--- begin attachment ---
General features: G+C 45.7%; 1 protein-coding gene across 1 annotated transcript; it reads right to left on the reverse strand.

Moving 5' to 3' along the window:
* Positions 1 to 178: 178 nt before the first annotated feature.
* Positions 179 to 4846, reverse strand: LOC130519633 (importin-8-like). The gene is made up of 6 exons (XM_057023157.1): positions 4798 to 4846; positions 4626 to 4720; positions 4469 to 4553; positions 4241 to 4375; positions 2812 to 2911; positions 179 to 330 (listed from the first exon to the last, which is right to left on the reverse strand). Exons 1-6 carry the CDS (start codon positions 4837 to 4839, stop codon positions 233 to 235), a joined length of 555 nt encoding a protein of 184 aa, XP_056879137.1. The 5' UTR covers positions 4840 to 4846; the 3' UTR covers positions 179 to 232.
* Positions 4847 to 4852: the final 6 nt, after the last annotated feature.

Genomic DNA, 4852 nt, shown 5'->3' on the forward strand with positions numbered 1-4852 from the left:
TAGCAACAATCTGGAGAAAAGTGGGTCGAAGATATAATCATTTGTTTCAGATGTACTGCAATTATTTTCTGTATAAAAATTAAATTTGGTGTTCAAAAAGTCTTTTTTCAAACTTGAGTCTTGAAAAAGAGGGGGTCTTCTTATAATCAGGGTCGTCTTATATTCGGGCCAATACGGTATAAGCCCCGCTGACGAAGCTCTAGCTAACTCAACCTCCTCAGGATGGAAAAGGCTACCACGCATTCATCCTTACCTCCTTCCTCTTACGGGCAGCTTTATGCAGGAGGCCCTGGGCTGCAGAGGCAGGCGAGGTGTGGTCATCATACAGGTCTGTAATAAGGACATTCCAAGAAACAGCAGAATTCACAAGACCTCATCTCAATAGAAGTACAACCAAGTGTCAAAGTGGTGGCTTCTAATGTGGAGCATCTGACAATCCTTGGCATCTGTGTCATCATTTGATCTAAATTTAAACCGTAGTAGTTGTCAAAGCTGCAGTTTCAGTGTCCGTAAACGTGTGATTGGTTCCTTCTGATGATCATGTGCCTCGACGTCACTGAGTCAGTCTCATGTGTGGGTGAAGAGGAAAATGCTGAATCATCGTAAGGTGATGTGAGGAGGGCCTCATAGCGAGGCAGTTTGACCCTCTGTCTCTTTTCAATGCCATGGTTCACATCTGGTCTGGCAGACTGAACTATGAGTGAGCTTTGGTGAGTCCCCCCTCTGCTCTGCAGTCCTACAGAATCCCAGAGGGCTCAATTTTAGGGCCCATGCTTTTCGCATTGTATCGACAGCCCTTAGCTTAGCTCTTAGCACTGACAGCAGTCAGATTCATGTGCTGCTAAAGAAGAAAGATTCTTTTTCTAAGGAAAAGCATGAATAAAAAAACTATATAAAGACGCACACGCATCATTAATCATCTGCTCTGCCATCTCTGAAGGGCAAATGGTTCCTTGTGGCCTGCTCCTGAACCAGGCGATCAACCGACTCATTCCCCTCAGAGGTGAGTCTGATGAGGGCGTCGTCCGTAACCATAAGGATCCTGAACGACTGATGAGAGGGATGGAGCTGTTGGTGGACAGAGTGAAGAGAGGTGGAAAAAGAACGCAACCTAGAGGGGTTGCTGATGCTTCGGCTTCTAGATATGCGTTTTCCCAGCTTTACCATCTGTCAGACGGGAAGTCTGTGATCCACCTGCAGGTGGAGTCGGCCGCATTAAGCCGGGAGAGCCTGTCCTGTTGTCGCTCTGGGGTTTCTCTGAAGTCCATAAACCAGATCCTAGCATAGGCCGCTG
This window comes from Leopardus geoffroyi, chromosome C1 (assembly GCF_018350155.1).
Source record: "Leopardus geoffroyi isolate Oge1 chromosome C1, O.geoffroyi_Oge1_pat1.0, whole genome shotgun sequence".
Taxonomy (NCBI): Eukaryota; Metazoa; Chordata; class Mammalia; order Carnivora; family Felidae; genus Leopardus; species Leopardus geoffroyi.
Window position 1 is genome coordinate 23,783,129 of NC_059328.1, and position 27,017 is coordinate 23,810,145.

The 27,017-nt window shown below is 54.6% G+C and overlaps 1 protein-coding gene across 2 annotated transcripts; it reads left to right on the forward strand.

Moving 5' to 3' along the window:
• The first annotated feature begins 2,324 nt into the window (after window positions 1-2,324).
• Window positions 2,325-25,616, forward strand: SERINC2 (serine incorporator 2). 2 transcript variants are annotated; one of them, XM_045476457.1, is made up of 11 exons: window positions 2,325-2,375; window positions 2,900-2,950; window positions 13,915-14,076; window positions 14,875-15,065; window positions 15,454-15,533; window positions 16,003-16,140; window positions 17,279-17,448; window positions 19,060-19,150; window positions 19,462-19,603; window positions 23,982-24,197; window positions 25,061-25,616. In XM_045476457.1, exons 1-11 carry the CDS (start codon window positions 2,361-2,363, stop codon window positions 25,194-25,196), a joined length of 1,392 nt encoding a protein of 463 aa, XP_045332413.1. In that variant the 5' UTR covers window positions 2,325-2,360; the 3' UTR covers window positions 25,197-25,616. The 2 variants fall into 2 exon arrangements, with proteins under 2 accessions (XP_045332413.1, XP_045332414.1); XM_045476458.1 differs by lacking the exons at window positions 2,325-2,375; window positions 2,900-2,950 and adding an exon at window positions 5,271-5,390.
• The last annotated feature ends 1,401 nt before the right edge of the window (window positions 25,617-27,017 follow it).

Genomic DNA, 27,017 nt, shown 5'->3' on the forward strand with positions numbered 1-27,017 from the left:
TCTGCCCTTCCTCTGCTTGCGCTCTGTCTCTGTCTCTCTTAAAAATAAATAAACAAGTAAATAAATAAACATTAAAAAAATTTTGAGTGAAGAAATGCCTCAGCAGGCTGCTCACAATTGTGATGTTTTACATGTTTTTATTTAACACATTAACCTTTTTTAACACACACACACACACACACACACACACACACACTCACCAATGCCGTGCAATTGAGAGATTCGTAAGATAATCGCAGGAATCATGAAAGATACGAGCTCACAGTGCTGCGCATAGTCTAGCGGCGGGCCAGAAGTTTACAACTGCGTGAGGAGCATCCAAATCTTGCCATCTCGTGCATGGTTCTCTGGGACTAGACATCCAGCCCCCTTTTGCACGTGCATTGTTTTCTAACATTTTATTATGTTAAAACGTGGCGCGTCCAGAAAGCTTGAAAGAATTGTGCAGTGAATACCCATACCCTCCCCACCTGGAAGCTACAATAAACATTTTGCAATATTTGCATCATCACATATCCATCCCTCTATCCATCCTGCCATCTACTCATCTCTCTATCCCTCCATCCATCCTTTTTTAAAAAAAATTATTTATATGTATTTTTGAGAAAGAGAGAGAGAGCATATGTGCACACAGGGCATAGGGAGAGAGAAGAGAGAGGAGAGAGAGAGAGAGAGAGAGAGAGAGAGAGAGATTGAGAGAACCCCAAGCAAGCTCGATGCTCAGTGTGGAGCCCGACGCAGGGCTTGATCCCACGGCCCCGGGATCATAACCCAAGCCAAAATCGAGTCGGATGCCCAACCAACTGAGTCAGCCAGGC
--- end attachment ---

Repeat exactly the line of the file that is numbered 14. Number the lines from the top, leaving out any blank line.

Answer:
• The first annotated feature begins 2,324 nt into the window (after window positions 1-2,324).